Dec 13, 2013
Truthdigger of the Week: Jason Collins
Posted on May 4, 2013
Little has been said of the role of race, but it’s an important subject. The second sentence in Collins’ article is “I’m black.” Anti-gay activists have long played on the prejudices of the black community against its gay members, but things are changing there too. President Obama endorsed same-sex unions, then the NAACP followed. So did prominent African-American celebrities and political figures, adding to the momentum. Again, the timing is just right for Collins, but we’re still only six years removed from Hardaway’s proud declaration, “I am homophobic,” and only a few days past Broussard saying Collins is in “open rebellion” of Jesus. Actually, Collins had something quite eloquent to say on the subject of Jesus:
So far things are going well for Collins. He is widely expected to end up on a team, despite his advanced age and limited skills. He had no way of knowing that before he stepped into the spotlight. In fact, a sportswriter friend of mine told me Collins’ agent wanted him to wait until he had a contract to make the announcement, for fear that teams would avoid the only openly gay player in the NBA. But Collins couldn’t wait any longer.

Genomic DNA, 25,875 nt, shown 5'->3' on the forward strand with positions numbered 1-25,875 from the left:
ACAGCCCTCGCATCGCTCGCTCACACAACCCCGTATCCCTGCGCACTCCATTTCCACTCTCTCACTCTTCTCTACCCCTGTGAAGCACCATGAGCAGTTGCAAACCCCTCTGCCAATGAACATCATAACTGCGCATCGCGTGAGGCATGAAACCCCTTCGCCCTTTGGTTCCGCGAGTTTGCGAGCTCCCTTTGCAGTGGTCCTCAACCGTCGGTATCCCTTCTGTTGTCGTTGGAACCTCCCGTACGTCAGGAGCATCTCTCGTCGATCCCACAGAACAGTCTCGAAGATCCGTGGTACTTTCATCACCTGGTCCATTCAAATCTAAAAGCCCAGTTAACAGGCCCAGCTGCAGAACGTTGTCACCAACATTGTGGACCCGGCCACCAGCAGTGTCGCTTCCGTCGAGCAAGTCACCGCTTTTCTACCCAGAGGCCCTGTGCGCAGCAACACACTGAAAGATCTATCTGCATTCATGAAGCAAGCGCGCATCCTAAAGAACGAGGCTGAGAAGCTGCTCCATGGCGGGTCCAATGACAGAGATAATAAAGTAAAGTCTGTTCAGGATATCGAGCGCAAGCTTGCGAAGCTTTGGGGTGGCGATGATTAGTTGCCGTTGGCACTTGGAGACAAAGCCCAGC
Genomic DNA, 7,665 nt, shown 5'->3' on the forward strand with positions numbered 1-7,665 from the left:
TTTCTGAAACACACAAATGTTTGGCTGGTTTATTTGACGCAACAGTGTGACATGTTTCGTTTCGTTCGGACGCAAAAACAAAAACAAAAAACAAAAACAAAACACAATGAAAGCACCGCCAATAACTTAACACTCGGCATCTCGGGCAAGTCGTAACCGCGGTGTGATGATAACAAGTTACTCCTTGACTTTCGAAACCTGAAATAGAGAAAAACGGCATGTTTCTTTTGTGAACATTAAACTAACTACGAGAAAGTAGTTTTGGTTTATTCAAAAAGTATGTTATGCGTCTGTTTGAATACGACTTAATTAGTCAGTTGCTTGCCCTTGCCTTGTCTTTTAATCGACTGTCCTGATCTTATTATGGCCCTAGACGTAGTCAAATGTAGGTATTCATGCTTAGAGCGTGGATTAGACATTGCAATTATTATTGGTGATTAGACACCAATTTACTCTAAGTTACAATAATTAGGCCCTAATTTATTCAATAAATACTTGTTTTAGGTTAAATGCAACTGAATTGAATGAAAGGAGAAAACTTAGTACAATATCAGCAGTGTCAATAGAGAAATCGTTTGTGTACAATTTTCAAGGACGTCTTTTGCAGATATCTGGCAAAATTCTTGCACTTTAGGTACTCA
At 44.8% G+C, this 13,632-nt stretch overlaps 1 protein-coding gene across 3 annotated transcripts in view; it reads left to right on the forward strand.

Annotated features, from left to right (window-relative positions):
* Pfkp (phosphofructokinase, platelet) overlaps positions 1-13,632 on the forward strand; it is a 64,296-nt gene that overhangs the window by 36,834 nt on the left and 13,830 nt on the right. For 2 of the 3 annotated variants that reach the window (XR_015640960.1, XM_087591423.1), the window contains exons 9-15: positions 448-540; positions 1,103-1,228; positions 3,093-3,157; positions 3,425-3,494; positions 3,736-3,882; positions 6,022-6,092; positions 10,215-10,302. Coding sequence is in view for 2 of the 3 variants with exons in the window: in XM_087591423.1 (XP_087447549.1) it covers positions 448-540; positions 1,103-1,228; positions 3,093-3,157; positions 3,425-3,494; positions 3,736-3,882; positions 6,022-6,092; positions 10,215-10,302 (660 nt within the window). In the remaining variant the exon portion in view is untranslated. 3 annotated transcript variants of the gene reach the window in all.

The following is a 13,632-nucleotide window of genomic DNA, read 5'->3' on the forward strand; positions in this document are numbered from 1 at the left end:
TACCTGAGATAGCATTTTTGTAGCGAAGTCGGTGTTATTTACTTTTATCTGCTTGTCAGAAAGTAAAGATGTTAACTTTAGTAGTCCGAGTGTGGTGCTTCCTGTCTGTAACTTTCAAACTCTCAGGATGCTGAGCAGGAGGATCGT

For many of us who spend time in the closet, typically when we’re kids, there’s a special shame our child brains are not really capable of processing. For those who keep their secrets into adulthood, the mental strain multiplies. Collins reached his breaking point when, at the age of 34, he still did not believe he had the right to take pride in himself.
The commentators are right. This is long overdue, and Collins is not Robinson. He’s Jason Collins, a brave man who raised his hand long after someone else should have, but before anyone else could build up the nerve. He started the conversation, as he put it, and for that we honor him as our Truthdigger of the Week.
We cannot end without acknowledging the courage of another gay basketball player. Brittney Griner was the first player selected in the 2013 WNBA draft, a college star who will play professional basketball in the WNBA and in China. Two weeks ago she came out, with much less fuss. Perhaps it’s Griner who deserves credit for starting the conversation. Her advice is to “just be who you are. Don’t worry about what other people are going to say, because they’re always going to say something, but, if you’re just true to yourself, let that shine through. Don’t hide who you really are.”
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